During the vote, the card readers experienced some technical glitches, but they could prove to be decisive in ensuring the numbers could not be cooked and the views of Nigerians could not be ignored.

line

International observers have broadly praised the conduct of the vote but there has been some concern over possible efforts to rig the outcome during the count.

The US and UK have expressed their concerns over potential “political interference” during the count.

A spokesman from Inec dismissed these fears, saying that “there is absolutely no basis” to talk of meddling.

map showing who has won each state

Authorities in Rivers State announced a curfew on Monday night after protests over alleged vote rigging.

Mr Jonathan gained a landslide there but Mr Jega said that while the fact-finding team had found some voting irregularities with the poll there, they were not enough “to warrant a cancellation of the election”.

Earlier, police in the state used teargas against female opposition protesters who were attempting to lodge complaints with election officials.

Voting spilled into Sunday in some parts of Nigeria after problems were encountered with new electronic card readers, which were introduced to prevent fraud.

President Jonathan, whose PDP has dominated Nigerian politics since 1999, was among those whose registration to vote was delayed by the technology.

Mr Jega said only a fraction of the 150,000 card readers being used nationwide had failed.

line

Nigeria at a glance:

A Nigerian voter poses for a photo with a newly acquired permanent voters card - February 2015
  • Two main presidential candidates: Muhammadu Buhari, All Progressives Congress (APC), Muslim northerner, ex-military ruler, fourth presidential bid;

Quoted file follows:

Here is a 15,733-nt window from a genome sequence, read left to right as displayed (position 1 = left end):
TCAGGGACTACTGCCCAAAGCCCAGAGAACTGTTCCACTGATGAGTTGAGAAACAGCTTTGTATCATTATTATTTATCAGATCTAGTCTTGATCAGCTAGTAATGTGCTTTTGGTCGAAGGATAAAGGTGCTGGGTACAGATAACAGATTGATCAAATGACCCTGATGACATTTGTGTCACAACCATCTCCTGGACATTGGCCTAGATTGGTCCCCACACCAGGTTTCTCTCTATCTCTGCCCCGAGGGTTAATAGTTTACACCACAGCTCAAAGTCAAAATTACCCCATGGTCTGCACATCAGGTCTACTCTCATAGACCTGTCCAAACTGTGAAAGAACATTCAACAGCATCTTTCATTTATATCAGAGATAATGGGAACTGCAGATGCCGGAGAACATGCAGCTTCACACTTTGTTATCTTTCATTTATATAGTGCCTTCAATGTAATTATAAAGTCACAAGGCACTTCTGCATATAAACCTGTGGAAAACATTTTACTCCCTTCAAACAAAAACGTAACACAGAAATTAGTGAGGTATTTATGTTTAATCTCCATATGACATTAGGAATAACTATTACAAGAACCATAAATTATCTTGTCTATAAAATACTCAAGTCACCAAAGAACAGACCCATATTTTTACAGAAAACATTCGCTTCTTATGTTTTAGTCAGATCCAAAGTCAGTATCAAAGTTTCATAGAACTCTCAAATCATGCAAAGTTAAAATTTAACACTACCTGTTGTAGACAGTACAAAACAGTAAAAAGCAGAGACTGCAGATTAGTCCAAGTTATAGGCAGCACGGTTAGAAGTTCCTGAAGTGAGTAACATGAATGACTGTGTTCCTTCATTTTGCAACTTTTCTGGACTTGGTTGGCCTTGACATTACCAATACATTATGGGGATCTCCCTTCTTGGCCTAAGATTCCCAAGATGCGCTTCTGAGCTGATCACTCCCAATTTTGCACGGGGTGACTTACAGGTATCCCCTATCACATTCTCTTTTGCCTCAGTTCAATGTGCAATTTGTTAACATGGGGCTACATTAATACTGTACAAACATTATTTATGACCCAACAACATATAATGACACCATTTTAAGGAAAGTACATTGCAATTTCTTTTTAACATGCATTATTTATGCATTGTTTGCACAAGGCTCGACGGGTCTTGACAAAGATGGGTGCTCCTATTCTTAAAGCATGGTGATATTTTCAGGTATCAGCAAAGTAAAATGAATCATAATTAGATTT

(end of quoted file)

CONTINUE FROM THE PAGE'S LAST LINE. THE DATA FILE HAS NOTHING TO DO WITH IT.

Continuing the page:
• Goodluck Jonathan, People’s Democratic Party (PDP), Christian southerner, the incumbent
  • Years of military rule ended in 1999 and the PDP has been in power ever since
  • Nigeria is Africa’s largest economy and leading oil producer
  • With a population of more than 170 million, it is also Africa’s most populous nation

Profile: President Goodluck Jonathan

Profile: Muhammadu Buhari

Unpredictable poll

line

Voting spilled into Sunday in some parts of Nigeria after problems were encountered with new electronic card readers, which were introduced to prevent fraud.

President Jonathan, whose PDP has dominated Nigerian politics since 1999, was among those whose registration to vote was delayed by the technology.

Mr Jega said only a fraction of the 150,000 card readers being used nationwide had failed.

All Progressives Congress (APC) party supporters sit on the floor during a march towards the Independent National Electoral Commission Office in Port Harcourt calling for the cancellation of the presidential elections in the Rivers State on 30 March 2015
Police fired teargas at female protesters in Rivers State on Monday

The National Human Rights Commission said 50 people were killed during the balloting, many of them in attacks by militant Islamist group Boko Haram.

As well as a president, voters are electing members of the house of representatives and the senate.

Leave a Reply

Your email address will not be published.